The slow death of Silwan

In part three of the series, Nobel prizewinner Mario Vargas Llosa describes how settlers are taking over a neighborhood in East Jerusalem

Mario Vargas Llosa
Vargas Llosa in Silwan with an Israeli activist and a local Palestinian representative.
Vargas Llosa in Silwan with an Israeli activist and a local Palestinian representative.Oren Ziv / Activestills

Unlike other neighborhoods of Jerusalem that are as clean as a Swiss city, the Palestinian neighborhood of Silwan, near the Al-Aqsa mosque, is strewn with rubbish. This is no coincidence, I suspect. It’s part of a long-term plan to get rid of the 30,000 Palestinians who live here in the east of the city and replace them with Israelis.

The settlers began infiltrating the neighborhood 11 years ago, starting with the area of Batan Al-Hawa. What seemed then to be an almost anecdotal arrival of ultra-religious families moving into random houses, has since revealed itself to be part of a strategy.

Among the Israeli left there is still an idealism and a love of freedom that has disappeared from left-wing politics in a large part of the world

The settlers who have made their homes in Silwan belong to two religious movements: Elad and Ateret Cohanim. There are only 550 of them living in 75 apartments. But this is just the start. The day after my visit to Silwan, Israeli authorities announced the construction of a new building in the area to house new Ateret Cohanim settlers.

If you want to know where the settlements are located, all you have to do is look up. Israeli flags blow in the gentle morning breeze, indicating their siege-like positions, similar to those in the mountains of Hebron, encircling the neighborhood and isolating pockets of Palestinians in a kind of prison.

There is a number of ways Israeli families can get their hands on a home in Silwan; they can claim to have old documents indicating previous Jewish ownership; they can buy the house through Arabic front-men; they can threaten the current occupants until they leave; they can report the house as being built without the proper license and let the authorities decide if it should be pulled down; in some extreme cases, they simply move into the house when the occupants are out. Once in, the Israeli government gets the police or the army to protect them because of the danger of living among so many Palestinians.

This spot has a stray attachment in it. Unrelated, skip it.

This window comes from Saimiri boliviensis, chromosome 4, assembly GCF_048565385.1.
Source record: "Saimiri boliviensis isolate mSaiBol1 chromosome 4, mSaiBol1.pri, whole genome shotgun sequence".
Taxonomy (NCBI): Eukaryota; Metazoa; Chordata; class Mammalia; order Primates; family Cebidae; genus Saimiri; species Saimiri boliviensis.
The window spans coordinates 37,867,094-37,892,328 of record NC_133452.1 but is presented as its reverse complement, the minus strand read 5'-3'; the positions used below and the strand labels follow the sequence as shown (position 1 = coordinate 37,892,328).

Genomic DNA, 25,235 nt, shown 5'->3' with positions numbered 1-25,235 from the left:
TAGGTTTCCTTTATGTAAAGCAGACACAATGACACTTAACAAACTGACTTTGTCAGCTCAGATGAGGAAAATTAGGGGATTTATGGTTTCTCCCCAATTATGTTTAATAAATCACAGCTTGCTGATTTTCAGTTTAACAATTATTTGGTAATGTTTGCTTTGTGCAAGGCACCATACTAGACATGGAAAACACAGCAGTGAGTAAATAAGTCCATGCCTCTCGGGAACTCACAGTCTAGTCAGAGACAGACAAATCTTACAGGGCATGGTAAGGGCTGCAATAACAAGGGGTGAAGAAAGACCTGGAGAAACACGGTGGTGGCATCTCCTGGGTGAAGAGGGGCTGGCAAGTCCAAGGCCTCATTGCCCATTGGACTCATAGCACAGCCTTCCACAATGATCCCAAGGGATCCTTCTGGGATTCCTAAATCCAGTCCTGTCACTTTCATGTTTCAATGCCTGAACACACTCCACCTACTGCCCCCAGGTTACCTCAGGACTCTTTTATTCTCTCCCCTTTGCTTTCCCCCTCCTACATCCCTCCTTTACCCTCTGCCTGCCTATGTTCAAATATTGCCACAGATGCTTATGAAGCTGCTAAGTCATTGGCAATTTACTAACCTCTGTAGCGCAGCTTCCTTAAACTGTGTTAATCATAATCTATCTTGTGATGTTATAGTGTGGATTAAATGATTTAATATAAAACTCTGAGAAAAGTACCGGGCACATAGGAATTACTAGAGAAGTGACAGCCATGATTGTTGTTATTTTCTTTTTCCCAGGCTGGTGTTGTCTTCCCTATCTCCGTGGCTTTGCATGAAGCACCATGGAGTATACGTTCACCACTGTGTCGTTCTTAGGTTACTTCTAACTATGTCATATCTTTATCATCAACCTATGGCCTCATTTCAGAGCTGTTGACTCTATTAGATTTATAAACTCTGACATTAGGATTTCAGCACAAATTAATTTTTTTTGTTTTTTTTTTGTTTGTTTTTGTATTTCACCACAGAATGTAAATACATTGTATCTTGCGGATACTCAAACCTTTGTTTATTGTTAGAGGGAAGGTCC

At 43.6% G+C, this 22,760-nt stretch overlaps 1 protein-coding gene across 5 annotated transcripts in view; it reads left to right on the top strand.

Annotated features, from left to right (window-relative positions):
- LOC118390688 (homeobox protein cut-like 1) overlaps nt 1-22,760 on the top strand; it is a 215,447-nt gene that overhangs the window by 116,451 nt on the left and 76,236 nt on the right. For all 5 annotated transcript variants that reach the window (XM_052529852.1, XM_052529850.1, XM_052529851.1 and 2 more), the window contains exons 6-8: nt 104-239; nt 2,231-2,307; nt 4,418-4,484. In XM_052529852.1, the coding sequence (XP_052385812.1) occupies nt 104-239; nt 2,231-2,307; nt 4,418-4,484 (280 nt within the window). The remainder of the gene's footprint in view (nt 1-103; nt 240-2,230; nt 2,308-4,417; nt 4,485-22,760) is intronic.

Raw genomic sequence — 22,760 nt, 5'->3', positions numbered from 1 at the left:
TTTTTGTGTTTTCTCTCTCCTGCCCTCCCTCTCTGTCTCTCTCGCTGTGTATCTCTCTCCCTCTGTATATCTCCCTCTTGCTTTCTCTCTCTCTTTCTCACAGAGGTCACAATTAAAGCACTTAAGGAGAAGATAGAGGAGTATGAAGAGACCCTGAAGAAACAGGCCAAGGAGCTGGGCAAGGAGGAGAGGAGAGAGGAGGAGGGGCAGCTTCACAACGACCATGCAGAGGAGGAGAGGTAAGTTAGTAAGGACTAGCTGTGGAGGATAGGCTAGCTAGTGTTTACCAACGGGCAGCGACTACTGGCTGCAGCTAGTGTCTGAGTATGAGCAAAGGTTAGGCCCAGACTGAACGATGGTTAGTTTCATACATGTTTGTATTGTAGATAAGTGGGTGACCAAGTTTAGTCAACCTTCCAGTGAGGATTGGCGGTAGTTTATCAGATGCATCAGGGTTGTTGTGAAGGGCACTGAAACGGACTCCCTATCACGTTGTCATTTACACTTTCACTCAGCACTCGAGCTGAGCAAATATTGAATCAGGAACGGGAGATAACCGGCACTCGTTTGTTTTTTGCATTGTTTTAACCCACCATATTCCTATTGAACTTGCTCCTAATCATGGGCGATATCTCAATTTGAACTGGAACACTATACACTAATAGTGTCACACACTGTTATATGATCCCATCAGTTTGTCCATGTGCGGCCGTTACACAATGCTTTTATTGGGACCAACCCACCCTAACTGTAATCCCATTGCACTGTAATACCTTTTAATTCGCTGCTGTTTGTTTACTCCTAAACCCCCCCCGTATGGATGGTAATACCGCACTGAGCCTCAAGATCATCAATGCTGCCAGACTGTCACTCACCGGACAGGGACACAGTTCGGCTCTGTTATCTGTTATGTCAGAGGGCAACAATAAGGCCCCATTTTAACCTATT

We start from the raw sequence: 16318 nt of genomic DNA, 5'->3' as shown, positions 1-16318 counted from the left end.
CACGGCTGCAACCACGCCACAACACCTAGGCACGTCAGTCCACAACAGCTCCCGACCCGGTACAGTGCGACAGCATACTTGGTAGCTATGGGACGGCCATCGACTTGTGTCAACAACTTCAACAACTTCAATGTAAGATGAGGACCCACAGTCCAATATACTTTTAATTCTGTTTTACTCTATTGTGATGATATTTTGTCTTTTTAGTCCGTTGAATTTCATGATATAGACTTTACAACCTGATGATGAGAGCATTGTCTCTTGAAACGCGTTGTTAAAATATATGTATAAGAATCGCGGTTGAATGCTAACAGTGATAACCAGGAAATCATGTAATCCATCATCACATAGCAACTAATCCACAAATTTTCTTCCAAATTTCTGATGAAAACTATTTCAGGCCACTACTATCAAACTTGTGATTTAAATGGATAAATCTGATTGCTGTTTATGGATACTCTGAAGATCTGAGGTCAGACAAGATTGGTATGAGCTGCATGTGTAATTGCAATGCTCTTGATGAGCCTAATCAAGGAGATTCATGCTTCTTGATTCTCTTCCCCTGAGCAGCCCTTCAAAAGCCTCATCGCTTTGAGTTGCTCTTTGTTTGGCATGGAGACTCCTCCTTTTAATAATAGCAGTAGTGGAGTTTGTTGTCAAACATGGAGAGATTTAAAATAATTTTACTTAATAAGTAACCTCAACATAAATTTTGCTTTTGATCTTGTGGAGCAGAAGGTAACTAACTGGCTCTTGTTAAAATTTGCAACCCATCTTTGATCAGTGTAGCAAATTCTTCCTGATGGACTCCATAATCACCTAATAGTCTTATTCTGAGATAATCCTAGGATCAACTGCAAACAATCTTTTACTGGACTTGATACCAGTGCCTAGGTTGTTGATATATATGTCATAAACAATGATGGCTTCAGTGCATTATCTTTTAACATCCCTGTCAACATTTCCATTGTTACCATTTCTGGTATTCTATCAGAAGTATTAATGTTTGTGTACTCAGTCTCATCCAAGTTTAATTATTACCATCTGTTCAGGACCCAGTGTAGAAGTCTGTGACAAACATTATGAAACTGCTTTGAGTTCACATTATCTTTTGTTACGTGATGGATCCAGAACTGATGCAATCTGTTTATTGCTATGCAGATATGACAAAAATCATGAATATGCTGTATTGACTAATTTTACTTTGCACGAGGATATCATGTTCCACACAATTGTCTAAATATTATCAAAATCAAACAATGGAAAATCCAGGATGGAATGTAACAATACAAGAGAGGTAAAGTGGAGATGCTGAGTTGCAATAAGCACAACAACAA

This dribble of settlers will become a stream, then a lake, and finally a sea. The religious settlers who have put down their roots here are in no hurry. They have eternity on their side. This is how Israeli enclaves have expanded in the West Bank, turning it into Swiss cheese, and this is how they will take over East Jerusalem.

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It all looks official like everything else in Israel; after all, this is a very civilized country. In Batan Al-Hawa, there are 55 Palestinian families threatened with eviction, because they lack the deeds to their properties. There are also 85 homes with demolition orders because they were built without the proper permits.

When I ask Zuheir Rajabi, a staunch Palestinian defender of the neighborhood, if he believes the judges on these cases to be impartial, he looks at me as though I'm even stupider than my question. “Do you think we have any alternative?” he replies.

He is an earnest man who has been in jail several times. He has three sons aged seven, nine and 13 who have all been arrested at one time or another. He also has a six-year-old daughter, Darín, who clings to his legs. His house is surrounded by two settlements and he has received various offers for his house for much more than it is worth. But he says he will never sell; he will die in the neighborhood. His neighbors’ threats do not scare him.